Rhodotorula mucilaginosa 400x img430.jpg
Rhodotorula mucilaginosa cells, Methylene blue stain, magnification 400x
Scientific classification

F.C.Harrison (1927)
Type species
Rhodotorula glutinis
(Fresen.) F.C.Harrison (1928)

See text.

Rhodotorula mucilaginosa colonies on Sabouraud agar (with 2 % glucose).
Rhodotorula mucilaginosa colonies on Sabouraud agar (with 2 % glucose).

Rhodotorula is a genus of pigmented yeasts, part of the division Basidiomycota. It is readily identifiable by distinctive orange/red colonies when grown on Sabouraud's dextrose agar (SDA). This distinctive color is the result of pigments that the yeast creates to block out certain wavelengths of light (620–750 nm) that would otherwise be damaging to the cell.


Rhodotorula is a common environmental inhabitant. It can be cultured from soil, water, milk, fruit juice, and air samples.[1] It is able to scavenge nitrogenous compounds from its environment remarkably well, growing even in air that has been carefully cleaned of any fixed nitrogen contaminants. In such conditions, the nitrogen content of the dry weight of Rhodotorula can drop as low as 1%, compared to around 14% for most bacteria growing in normal conditions.[2]


Only Rhodotorula mucilaginosa, R. glutinis, and R. minuta have been known to cause disease in humans. There were no reported cases of Rhodotorula infections before 1985.[1] There were however forty-three reported cases of Rhodotorula bloodstream infections (BSIs) between 1960 and 2000.[3] Rhodotorula is most commonly found in patients who are immunosuppressed and/or are using foreign-body technology such as central venous catheters.[3] Rhodotorula is commonly treated by removing the catheter and the use of anti-fungals. Rhodotorula is susceptible to amphotericin B and flucytosine.[3]

Rhodotorula can also cause infections in animals. There have been reports of skin infections in chickens and sea animals and lung infections and otitis in sheep and cattle.[1]

Potential in bioremediation

One area in which Rhodotorula species may become of importance is in bioremediation, especially of contaminated water sites. As with bacteria, fungi can naturally develop modified metabolism to deal with environmental contaminants, and could then be used in bioremediation. One main target is often polycyclic aromatic hydrocarbons (PAHs) since they often persist in the environment and have high levels of toxicity. Through sediment analysis and testing of contaminated waters Rhodotorula were found to be common in contaminated sites.[4] It was noted in samples taken from contaminated waters that Rhodotorula species had the ability to degrade petroleum compounds.[5] These studies as well as others suggest that Rhodotorula species may be good candidates for bioremediation of polluted waters for PAHs. In more directed studies a number of species of Rhodotorula were found to be able to degrade a number of specific contaminants. For example, R. glutinis and R. rubra have both been found to have a high ability to degrade phenanthrene,[6] while R. minuta has been found to degrade benzo(a)anthracene.[6] In a mixed fungal community Rhodotorula species contributed to effective degradation of low molecular weight PAHs, and although bacterial communities alone were not able to, the fungal communities also degraded high molecular weight PAHs (more than 3 benzene rings) such as chrysene and benzo(a)pyrene.[7] A strain of R. taiwanensis was shown to grow at constant gamma radiation 66 Gy/h at pH 2.3 and in the presence of high concentrations of mercury and chromium compounds, and forming biofilms under high-level chronic radiation and low pH, making it a promising candidate for bioremediation of acidic radioactive waste sites.[8]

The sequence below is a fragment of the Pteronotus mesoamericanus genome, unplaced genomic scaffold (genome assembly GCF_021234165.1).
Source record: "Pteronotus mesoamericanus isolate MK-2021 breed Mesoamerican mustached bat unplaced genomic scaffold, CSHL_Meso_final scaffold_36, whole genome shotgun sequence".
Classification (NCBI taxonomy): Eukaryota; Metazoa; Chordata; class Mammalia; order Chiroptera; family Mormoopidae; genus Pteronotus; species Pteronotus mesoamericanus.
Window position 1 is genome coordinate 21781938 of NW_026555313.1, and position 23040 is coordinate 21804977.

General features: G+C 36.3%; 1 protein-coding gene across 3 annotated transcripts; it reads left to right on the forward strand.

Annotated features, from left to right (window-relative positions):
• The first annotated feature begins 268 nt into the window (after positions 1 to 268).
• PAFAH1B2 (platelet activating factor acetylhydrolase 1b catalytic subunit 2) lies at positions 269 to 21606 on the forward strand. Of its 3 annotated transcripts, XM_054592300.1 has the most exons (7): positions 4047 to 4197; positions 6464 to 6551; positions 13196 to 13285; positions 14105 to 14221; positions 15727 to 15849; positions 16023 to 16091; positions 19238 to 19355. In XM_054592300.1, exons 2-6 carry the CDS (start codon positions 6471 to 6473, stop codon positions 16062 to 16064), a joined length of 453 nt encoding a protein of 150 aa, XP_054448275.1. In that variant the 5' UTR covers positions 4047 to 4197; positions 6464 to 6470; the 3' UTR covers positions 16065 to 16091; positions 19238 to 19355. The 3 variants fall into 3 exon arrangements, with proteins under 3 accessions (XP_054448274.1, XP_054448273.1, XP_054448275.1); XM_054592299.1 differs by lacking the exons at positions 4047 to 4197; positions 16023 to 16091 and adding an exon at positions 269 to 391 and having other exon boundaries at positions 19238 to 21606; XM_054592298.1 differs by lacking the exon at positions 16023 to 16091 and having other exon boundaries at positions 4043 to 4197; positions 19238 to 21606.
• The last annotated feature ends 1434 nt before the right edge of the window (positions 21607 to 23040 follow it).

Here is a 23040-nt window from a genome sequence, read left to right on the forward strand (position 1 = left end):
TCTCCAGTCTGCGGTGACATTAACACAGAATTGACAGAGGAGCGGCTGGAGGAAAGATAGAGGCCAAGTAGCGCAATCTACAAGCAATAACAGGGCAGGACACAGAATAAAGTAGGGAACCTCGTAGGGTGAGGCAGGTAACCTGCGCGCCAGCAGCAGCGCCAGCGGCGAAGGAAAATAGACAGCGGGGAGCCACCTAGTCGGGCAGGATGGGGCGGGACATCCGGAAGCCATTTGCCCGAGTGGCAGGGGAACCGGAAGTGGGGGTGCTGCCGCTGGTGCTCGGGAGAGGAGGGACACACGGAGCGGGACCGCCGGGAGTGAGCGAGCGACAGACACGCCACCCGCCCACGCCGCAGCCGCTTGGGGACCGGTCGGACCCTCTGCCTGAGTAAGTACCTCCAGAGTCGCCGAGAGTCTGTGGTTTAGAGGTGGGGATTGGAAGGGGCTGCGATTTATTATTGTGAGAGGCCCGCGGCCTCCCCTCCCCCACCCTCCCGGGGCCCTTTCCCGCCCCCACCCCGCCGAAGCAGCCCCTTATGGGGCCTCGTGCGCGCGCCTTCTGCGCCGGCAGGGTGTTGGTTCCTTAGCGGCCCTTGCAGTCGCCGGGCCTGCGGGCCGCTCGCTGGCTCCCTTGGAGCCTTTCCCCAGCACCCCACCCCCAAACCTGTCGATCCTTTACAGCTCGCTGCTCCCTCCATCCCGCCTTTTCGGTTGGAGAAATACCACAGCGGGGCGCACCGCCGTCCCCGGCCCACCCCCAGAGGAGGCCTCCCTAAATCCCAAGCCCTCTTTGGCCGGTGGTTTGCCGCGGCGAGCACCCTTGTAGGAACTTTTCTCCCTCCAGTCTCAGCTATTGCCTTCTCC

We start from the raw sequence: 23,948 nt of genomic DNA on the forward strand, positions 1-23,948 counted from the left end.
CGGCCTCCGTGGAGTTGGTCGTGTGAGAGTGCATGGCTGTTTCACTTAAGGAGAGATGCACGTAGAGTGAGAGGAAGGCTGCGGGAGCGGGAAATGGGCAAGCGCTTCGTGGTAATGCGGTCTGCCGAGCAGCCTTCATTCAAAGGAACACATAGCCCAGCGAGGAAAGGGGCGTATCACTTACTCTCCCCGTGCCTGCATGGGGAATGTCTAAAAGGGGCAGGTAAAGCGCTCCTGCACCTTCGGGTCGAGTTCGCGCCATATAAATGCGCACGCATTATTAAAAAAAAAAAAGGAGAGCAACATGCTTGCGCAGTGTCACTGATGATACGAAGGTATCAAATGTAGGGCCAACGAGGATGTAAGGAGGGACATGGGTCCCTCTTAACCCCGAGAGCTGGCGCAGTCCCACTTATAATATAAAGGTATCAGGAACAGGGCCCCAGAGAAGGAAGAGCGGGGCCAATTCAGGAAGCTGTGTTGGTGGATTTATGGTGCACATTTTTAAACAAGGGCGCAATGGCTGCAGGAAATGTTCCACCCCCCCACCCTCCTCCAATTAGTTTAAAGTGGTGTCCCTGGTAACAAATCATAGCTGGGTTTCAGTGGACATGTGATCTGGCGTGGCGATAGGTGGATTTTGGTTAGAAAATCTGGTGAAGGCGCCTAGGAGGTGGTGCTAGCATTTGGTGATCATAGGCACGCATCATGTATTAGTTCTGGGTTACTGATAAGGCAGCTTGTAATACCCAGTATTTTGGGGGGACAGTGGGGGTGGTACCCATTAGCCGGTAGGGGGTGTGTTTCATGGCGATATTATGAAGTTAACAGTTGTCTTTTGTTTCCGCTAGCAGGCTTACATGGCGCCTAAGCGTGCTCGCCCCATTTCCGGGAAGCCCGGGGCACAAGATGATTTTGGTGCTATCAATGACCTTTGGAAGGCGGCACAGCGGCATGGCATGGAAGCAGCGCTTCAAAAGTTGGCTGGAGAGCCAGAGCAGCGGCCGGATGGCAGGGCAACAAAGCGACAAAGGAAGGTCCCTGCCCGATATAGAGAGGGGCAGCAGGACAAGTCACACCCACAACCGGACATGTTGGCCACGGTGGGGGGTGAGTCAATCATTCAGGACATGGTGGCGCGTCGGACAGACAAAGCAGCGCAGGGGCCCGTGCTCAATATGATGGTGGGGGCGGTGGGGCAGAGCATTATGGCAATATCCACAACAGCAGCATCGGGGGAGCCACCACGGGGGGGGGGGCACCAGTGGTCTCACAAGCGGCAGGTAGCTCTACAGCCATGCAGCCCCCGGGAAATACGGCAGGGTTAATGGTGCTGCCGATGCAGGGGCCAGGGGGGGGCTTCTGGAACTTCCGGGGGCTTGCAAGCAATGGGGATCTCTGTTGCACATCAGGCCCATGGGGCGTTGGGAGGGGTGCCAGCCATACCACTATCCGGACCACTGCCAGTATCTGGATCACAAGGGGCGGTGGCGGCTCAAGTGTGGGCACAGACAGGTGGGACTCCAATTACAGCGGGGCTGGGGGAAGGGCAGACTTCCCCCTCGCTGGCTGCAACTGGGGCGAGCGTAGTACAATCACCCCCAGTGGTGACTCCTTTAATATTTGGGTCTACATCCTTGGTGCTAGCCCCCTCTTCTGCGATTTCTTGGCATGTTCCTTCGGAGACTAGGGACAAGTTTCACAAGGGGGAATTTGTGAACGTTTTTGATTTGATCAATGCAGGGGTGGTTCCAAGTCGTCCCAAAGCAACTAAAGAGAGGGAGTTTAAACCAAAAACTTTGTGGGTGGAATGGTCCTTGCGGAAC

1. ^ a b c Wirth F, Goldani LZ (September 2012). "Epidemiology of Rhodotorula: an emerging pathogen". Interdisciplinary Perspectives on Infectious Diseases. 2012: 465717. doi:10.1155/2012/465717. PMC 3469092. PMID 23091485.
  2. ^ Postgate, John: "The Outer Reaches of Life", page 132-134. Cambridge University Press, 1994
  3. ^ a b c Zaas AK, Boyce M, Schell W, Lodge BA, Miller JL, Perfect JR (November 2003). "Risk of fungemia due to Rhodotorula and antifungal susceptibility testing of Rhodotorula isolates". Journal of Clinical Microbiology. 41 (11): 5233–5. doi:10.1128/jcm.41.11.5233-5235.2003. PMC 262498. PMID 14605170.
  4. ^ Zhang H, Huang T, Chen S (February 2015). "Ignored sediment fungal populations in water supply reservoirs are revealed by quantitative PCR and 454 pyrosequencing". BMC Microbiology. 15: 44. doi:10.1186/s12866-015-0379-7. PMC 4349462. PMID 25886005.
  5. ^ Bogusławska-Was E, Dabrowski W (July 2001). "The seasonal variability of yeasts and yeast-like organisms in water and bottom sediment of the Szczecin Lagoon". International Journal of Hygiene and Environmental Health. 203 (5–6): 451–8. doi:10.1078/1438-4639-00056. PMID 11556149.
  6. ^ a b MacGillivray AR, Shiaris MP (May 1993). "Biotransformation of polycyclic aromatic hydrocarbons by yeasts isolated from coastal sediments". Applied and Environmental Microbiology. 59 (5): 1613–8. Bibcode:1993ApEnM..59.1613M. doi:10.1128/AEM.59.5.1613-1618.1993. PMC 182127. PMID 8517753.
  7. ^ Hesham A, Khan S, Tao Y, Li D, Zhang Y, Yang M (September 2012). "Biodegradation of high molecular weight PAHs using isolated yeast mixtures: application of meta-genomic methods for community structure analyses". Environmental Science and Pollution Research International. 19 (8): 3568–78. doi:10.1007/s11356-012-0919-8. PMID 22535224. S2CID 8263841.
  8. ^ Tkavc R, Matrosova VY, Grichenko OE, Gostinčar C, Volpe RP, Klimenkova P, Gaidamakova EK, Zhou CE, Stewart BJ, Lyman MG, Malfatti SA, Rubinfeld B, Courtot M, Singh J, Dalgard CL, Hamilton T, Frey KG, Gunde-Cimerman N, Dugan L, Daly MJ (2017). "Rhodotorula taiwanensis MD1149". Frontiers in Microbiology. 8: 2528. doi:10.3389/fmicb.2017.02528. PMC 5766836. PMID 29375494.